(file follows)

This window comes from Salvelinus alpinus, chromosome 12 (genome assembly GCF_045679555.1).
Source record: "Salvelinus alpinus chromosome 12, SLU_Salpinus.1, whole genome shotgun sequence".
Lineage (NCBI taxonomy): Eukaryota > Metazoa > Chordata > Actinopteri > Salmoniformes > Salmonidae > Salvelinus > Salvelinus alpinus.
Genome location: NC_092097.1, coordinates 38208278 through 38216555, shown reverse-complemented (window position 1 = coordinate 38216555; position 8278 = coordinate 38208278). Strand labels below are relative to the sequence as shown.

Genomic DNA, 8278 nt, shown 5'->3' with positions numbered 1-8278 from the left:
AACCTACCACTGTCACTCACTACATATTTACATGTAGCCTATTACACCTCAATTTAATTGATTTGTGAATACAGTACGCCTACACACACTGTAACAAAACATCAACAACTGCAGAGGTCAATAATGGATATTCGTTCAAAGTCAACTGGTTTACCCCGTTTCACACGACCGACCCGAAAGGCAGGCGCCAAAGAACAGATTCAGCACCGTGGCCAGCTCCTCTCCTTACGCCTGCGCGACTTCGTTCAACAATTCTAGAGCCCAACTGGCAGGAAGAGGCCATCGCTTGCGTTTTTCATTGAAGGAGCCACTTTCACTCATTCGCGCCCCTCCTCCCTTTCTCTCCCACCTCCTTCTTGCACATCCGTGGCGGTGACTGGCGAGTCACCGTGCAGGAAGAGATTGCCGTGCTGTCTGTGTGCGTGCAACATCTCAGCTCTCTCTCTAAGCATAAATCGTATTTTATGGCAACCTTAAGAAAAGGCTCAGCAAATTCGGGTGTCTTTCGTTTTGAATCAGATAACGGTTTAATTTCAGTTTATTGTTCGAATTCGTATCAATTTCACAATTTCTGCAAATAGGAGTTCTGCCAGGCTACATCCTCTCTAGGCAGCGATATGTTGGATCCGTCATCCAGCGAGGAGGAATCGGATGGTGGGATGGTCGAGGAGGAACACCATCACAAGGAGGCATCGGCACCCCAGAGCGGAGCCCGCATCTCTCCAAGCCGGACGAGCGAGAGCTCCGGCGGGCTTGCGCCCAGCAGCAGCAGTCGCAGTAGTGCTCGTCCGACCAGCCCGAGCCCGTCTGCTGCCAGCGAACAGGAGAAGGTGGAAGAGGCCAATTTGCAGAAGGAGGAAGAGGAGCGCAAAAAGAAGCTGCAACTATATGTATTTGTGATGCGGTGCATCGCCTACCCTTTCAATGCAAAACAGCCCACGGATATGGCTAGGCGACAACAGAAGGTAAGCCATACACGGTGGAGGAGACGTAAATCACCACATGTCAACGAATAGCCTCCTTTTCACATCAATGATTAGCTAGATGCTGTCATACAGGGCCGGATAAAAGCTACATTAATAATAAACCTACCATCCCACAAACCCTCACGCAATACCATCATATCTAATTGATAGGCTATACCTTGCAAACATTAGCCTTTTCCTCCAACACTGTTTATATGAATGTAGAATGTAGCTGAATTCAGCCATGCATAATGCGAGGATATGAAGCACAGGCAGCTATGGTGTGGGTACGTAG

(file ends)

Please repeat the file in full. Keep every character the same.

This window comes from Salvelinus alpinus, chromosome 12 (genome assembly GCF_045679555.1).
Source record: "Salvelinus alpinus chromosome 12, SLU_Salpinus.1, whole genome shotgun sequence".
Lineage (NCBI taxonomy): Eukaryota > Metazoa > Chordata > Actinopteri > Salmoniformes > Salmonidae > Salvelinus > Salvelinus alpinus.
Genome location: NC_092097.1, coordinates 38208278 through 38216555, shown reverse-complemented (window position 1 = coordinate 38216555; position 8278 = coordinate 38208278). Strand labels below are relative to the sequence as shown.

Genomic DNA, 8278 nt, shown 5'->3' with positions numbered 1-8278 from the left:
AACCTACCACTGTCACTCACTACATATTTACATGTAGCCTATTACACCTCAATTTAATTGATTTGTGAATACAGTACGCCTACACACACTGTAACAAAACATCAACAACTGCAGAGGTCAATAATGGATATTCGTTCAAAGTCAACTGGTTTACCCCGTTTCACACGACCGACCCGAAAGGCAGGCGCCAAAGAACAGATTCAGCACCGTGGCCAGCTCCTCTCCTTACGCCTGCGCGACTTCGTTCAACAATTCTAGAGCCCAACTGGCAGGAAGAGGCCATCGCTTGCGTTTTTCATTGAAGGAGCCACTTTCACTCATTCGCGCCCCTCCTCCCTTTCTCTCCCACCTCCTTCTTGCACATCCGTGGCGGTGACTGGCGAGTCACCGTGCAGGAAGAGATTGCCGTGCTGTCTGTGTGCGTGCAACATCTCAGCTCTCTCTCTAAGCATAAATCGTATTTTATGGCAACCTTAAGAAAAGGCTCAGCAAATTCGGGTGTCTTTCGTTTTGAATCAGATAACGGTTTAATTTCAGTTTATTGTTCGAATTCGTATCAATTTCACAATTTCTGCAAATAGGAGTTCTGCCAGGCTACATCCTCTCTAGGCAGCGATATGTTGGATCCGTCATCCAGCGAGGAGGAATCGGATGGTGGGATGGTCGAGGAGGAACACCATCACAAGGAGGCATCGGCACCCCAGAGCGGAGCCCGCATCTCTCCAAGCCGGACGAGCGAGAGCTCCGGCGGGCTTGCGCCCAGCAGCAGCAGTCGCAGTAGTGCTCGTCCGACCAGCCCGAGCCCGTCTGCTGCCAGCGAACAGGAGAAGGTGGAAGAGGCCAATTTGCAGAAGGAGGAAGAGGAGCGCAAAAAGAAGCTGCAACTATATGTATTTGTGATGCGGTGCATCGCCTACCCTTTCAATGCAAAACAGCCCACGGATATGGCTAGGCGACAACAGAAGGTAAGCCATACACGGTGGAGGAGACGTAAATCACCACATGTCAACGAATAGCCTCCTTTTCACATCAATGATTAGCTAGATGCTGTCATACAGGGCCGGATAAAAGCTACATTAATAATAAACCTACCATCCCACAAACCCTCACGCAATACCATCATATCTAATTGATAGGCTATACCTTGCAAACATTAGCCTTTTCCTCCAACACTGTTTATATGAATGTAGAATGTAGCTGAATTCAGCCATGCATAATGCGAGGATATGAAGCACAGGCAGCTATGGTGTGGGTACGTAG